Prospect Theory and Asset Prices

50 Pages Posted: 30 Apr 2000 Last revised: 13 Oct 2010

See all articles by Nicholas Barberis

Nicholas Barberis

Yale School of Management; National Bureau of Economic Research (NBER)

Ming Huang

Cornell University - Samuel Curtis Johnson Graduate School of Management

Tano Santos

Columbia Business School; National Bureau of Economic Research (NBER)

Multiple version iconThere are 2 versions of this paper

Date Written: July 1999

Abstract

We propose a new framework for pricing assets, derived in part from the traditional consumption-based approach, but which also incorporates two long-standing ideas in psychology: prospect theory, and evidence on how prior outcomes affect risky choice. Consistent with prospect theory, the investor in our model derives utility not only from consumption levels but also from changes in the value of his financial wealth. He is much more sensitive to reductions in wealth than to increases, the ``loss-aversion'' feature of prospect utility. Moreover consistent with experimental evidence, the utility he receives from gains and losses in wealth depends on his prior investment outcomes; prior gains cushion subsequent losses -- the so-called 'house-money' effect -- while prior losses intensify the pain of subsequent shortfalls. We study asset prices in the presence of agents with preferences of this type, and find that our model reproduces the high mean, volatility, and predictability of stock returns. The key to our results is that the agent's risk-aversion changes over time as a function of his investment performance. This makes prices much more volatile than underlying dividends and together with the investor's loss-aversion, leads to large equity premia. Our results obtain with reasonable values for all parameters.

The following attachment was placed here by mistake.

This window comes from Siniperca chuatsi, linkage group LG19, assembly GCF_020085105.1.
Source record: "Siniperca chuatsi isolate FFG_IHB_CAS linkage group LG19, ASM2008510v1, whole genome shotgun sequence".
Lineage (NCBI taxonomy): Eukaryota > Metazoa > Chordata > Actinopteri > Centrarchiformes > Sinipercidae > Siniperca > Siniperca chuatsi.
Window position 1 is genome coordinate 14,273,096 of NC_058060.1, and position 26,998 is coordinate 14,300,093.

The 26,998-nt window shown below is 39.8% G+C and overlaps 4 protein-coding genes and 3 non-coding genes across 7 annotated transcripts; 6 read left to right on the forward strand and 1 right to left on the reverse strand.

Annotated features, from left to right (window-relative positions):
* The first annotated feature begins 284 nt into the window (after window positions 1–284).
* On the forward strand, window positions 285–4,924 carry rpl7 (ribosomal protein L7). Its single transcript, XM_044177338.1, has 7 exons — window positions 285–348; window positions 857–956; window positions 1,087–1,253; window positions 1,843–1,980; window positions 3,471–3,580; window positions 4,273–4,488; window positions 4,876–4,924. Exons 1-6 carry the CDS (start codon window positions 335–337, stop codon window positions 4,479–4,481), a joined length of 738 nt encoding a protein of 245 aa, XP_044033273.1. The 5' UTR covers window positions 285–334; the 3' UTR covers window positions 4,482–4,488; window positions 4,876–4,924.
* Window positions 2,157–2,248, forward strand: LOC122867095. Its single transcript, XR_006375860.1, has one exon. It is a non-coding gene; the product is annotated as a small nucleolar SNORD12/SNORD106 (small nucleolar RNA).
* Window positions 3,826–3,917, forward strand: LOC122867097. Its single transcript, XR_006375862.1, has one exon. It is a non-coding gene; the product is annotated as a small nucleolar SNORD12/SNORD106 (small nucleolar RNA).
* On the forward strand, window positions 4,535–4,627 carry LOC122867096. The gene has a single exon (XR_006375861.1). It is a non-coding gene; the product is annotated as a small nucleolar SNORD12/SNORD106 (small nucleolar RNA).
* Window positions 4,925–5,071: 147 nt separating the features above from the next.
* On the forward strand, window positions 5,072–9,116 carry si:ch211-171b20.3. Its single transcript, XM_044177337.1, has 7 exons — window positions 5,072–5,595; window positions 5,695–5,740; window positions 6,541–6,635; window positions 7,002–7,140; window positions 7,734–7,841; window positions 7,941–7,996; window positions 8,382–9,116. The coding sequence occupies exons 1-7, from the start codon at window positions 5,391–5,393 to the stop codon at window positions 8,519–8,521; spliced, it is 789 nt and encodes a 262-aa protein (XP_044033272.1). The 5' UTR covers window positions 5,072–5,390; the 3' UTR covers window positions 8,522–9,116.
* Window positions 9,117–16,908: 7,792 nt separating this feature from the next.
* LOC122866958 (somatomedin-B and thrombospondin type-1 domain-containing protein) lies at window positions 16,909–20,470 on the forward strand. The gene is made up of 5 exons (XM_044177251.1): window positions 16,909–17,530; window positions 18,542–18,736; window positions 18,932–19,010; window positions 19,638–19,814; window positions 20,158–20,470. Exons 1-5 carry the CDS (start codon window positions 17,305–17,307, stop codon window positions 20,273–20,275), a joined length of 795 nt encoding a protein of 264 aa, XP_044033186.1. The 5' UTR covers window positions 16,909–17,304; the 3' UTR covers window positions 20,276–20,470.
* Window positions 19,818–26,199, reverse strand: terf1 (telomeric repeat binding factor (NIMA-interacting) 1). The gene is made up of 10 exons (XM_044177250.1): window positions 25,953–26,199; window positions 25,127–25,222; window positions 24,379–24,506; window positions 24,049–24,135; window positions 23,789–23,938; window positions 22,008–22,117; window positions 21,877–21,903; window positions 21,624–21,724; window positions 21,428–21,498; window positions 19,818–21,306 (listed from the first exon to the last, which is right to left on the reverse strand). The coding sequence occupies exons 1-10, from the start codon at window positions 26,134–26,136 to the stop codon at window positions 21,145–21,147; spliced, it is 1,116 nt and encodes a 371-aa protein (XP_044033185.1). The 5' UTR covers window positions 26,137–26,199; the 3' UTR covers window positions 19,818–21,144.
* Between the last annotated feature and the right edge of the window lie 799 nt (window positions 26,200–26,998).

Suggested Citation

Barberis, Nicholas and Huang, Ming and Santos, Tano, Prospect Theory and Asset Prices (July 1999). NBER Working Paper No. w7220. Available at SSRN: https://ssrn.com/abstract=214388

Nicholas Barberis (Contact Author)

Yale School of Management ( email )

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Ming Huang

Cornell University - Samuel Curtis Johnson Graduate School of Management ( email )

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Tano Santos

Columbia Business School ( email )

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United States
212-854-0489 (Phone)
212-316-9180 (Fax)

National Bureau of Economic Research (NBER)

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United States

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